flowering grass sp

And finally, a flowering grass, which I almost passed by before I realized it was blooming. I’m not sure what species this is; I tried looking it up, but without success. There are just so many species, and searches are complicated by all the cultivated varieties available for gardens. So it will have to remain unidentified.

This afternoon I looked up my wildflower post from last year. Sure that it had been in the first week of April, I was surprised to discover I’d posted it on April 17. The photos used in it were taken on April 14. So we really are right on time this year.

Floral surprises


Now that the snow has melted out of the forests, and the lake has opened up, there’s the opportunity to take the boat across the water to the park to do a bit of hiking there again. I haven’t been in to the park to hike since last fall, and although much of the park along Kingsford is very similar to much of the non-park along Kingsford, it was still with some anticipation that I pushed the boat into the water. Raven didn’t share my enthusiasm. Although she’s getting more comfortable with splashing in the water, as long as her feet can touch bottom, and she’s come to enjoy car rides, sitting at the window with a big grin on her face, she is still rather apprehensive about the boat. I suppose that’s to be expected; she hasn’t had occasion to be in it since before the snows fell. We’re trying to get her over it by always making sure there’s a good romp at the other side. But in the meantime, she sits huddled by the driver with a worried expression and the occasional whimper.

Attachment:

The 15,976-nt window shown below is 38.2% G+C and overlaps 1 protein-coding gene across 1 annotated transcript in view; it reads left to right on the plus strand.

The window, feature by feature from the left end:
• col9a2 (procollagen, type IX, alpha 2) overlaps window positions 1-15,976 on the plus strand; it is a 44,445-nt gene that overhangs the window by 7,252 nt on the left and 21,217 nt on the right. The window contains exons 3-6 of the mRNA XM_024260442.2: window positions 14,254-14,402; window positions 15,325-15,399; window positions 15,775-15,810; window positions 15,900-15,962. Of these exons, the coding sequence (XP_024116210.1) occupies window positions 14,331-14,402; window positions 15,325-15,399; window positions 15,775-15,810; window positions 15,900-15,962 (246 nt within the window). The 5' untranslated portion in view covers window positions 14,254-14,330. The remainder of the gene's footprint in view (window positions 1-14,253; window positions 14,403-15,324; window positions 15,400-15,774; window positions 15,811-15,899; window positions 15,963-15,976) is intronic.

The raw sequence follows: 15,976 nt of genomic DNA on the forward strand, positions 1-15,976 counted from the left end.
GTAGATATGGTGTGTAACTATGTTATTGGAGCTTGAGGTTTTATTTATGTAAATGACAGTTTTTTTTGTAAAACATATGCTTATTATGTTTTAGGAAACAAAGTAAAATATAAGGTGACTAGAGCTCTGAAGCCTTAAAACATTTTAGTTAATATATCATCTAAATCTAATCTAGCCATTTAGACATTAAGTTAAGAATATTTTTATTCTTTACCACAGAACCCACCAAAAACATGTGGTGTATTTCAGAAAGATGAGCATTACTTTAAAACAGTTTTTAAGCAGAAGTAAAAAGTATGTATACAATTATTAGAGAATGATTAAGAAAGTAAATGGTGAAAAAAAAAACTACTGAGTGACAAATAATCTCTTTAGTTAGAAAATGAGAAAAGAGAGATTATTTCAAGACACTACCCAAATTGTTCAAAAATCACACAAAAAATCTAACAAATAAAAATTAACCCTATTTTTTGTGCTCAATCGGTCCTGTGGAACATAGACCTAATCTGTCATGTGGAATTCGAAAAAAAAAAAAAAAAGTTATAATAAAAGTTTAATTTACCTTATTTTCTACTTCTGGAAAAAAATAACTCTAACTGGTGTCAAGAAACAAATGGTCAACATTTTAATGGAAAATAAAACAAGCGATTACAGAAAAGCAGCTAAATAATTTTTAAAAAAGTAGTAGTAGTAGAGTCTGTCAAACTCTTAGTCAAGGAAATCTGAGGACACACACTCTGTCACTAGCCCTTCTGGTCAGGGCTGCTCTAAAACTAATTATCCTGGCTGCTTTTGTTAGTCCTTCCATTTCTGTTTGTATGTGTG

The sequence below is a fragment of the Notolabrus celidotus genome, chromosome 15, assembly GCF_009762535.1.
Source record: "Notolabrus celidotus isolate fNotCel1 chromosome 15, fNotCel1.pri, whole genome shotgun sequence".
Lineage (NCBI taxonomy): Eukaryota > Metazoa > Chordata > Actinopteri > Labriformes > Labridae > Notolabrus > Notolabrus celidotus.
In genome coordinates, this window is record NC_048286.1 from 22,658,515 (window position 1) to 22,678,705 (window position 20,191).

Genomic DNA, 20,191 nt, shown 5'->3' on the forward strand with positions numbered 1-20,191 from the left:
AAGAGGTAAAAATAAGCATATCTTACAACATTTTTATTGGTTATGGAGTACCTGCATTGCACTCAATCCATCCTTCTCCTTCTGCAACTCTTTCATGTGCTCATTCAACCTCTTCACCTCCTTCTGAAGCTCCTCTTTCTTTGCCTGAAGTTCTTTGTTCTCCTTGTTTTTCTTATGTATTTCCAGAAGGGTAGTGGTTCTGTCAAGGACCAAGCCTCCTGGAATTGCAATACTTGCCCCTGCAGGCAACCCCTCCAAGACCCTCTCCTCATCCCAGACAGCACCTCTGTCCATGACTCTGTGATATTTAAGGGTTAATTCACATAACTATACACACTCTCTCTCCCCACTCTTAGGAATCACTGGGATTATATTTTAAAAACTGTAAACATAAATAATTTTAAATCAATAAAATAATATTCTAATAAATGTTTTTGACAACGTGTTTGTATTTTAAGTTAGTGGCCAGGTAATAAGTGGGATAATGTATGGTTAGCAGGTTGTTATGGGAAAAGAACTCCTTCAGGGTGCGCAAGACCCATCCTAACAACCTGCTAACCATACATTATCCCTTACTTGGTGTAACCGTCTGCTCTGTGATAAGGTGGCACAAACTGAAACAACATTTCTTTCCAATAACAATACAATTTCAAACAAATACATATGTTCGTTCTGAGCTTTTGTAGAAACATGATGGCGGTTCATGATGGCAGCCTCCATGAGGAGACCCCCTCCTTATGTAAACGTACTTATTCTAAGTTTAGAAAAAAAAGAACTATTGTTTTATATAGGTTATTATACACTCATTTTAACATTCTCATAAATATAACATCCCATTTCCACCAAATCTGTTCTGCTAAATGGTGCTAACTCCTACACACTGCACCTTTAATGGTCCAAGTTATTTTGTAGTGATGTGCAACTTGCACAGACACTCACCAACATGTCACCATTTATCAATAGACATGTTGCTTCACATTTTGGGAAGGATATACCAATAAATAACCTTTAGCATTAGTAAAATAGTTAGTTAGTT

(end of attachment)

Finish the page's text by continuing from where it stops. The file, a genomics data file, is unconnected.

Round-lobed Hepatica